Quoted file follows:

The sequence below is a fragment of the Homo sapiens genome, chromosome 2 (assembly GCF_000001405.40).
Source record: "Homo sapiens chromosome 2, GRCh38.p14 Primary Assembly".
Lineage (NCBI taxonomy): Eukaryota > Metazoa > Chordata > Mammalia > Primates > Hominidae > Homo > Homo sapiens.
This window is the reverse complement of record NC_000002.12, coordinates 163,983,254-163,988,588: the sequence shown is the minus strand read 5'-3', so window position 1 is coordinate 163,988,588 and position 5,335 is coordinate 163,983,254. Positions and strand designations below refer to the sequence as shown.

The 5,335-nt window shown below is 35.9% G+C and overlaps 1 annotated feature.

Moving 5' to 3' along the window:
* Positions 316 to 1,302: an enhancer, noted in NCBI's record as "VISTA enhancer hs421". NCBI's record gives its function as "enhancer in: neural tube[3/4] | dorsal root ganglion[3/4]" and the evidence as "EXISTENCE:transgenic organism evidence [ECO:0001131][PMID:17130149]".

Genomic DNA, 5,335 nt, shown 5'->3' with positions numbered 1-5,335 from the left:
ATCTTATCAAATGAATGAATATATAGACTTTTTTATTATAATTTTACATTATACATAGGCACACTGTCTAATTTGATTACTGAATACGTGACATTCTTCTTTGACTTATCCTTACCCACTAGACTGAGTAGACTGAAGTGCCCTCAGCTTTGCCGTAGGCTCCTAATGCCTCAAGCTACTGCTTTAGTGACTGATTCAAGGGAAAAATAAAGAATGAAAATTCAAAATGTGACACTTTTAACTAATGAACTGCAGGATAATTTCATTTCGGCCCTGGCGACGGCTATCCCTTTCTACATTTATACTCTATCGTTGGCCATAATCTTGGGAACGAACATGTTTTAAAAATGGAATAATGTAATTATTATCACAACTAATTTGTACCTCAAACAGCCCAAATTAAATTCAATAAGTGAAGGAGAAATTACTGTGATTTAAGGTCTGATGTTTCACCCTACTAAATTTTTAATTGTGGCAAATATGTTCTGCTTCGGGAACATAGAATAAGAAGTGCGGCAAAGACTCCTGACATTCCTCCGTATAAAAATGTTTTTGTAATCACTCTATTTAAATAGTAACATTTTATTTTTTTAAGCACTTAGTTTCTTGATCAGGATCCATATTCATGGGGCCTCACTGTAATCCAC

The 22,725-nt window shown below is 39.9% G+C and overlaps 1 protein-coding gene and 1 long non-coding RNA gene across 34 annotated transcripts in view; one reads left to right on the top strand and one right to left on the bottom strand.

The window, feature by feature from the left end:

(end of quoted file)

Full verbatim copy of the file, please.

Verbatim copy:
The sequence below is a fragment of the Homo sapiens genome, chromosome 2 (assembly GCF_000001405.40).
Source record: "Homo sapiens chromosome 2, GRCh38.p14 Primary Assembly".
Lineage (NCBI taxonomy): Eukaryota > Metazoa > Chordata > Mammalia > Primates > Hominidae > Homo > Homo sapiens.
This window is the reverse complement of record NC_000002.12, coordinates 163,983,254-163,988,588: the sequence shown is the minus strand read 5'-3', so window position 1 is coordinate 163,988,588 and position 5,335 is coordinate 163,983,254. Positions and strand designations below refer to the sequence as shown.

The 5,335-nt window shown below is 35.9% G+C and overlaps 1 annotated feature.

Moving 5' to 3' along the window:
* Positions 316 to 1,302: an enhancer, noted in NCBI's record as "VISTA enhancer hs421". NCBI's record gives its function as "enhancer in: neural tube[3/4] | dorsal root ganglion[3/4]" and the evidence as "EXISTENCE:transgenic organism evidence [ECO:0001131][PMID:17130149]".

Genomic DNA, 5,335 nt, shown 5'->3' with positions numbered 1-5,335 from the left:
ATCTTATCAAATGAATGAATATATAGACTTTTTTATTATAATTTTACATTATACATAGGCACACTGTCTAATTTGATTACTGAATACGTGACATTCTTCTTTGACTTATCCTTACCCACTAGACTGAGTAGACTGAAGTGCCCTCAGCTTTGCCGTAGGCTCCTAATGCCTCAAGCTACTGCTTTAGTGACTGATTCAAGGGAAAAATAAAGAATGAAAATTCAAAATGTGACACTTTTAACTAATGAACTGCAGGATAATTTCATTTCGGCCCTGGCGACGGCTATCCCTTTCTACATTTATACTCTATCGTTGGCCATAATCTTGGGAACGAACATGTTTTAAAAATGGAATAATGTAATTATTATCACAACTAATTTGTACCTCAAACAGCCCAAATTAAATTCAATAAGTGAAGGAGAAATTACTGTGATTTAAGGTCTGATGTTTCACCCTACTAAATTTTTAATTGTGGCAAATATGTTCTGCTTCGGGAACATAGAATAAGAAGTGCGGCAAAGACTCCTGACATTCCTCCGTATAAAAATGTTTTTGTAATCACTCTATTTAAATAGTAACATTTTATTTTTTTAAGCACTTAGTTTCTTGATCAGGATCCATATTCATGGGGCCTCACTGTAATCCAC

The 22,725-nt window shown below is 39.9% G+C and overlaps 1 protein-coding gene and 1 long non-coding RNA gene across 34 annotated transcripts in view; one reads left to right on the top strand and one right to left on the bottom strand.

The window, feature by feature from the left end: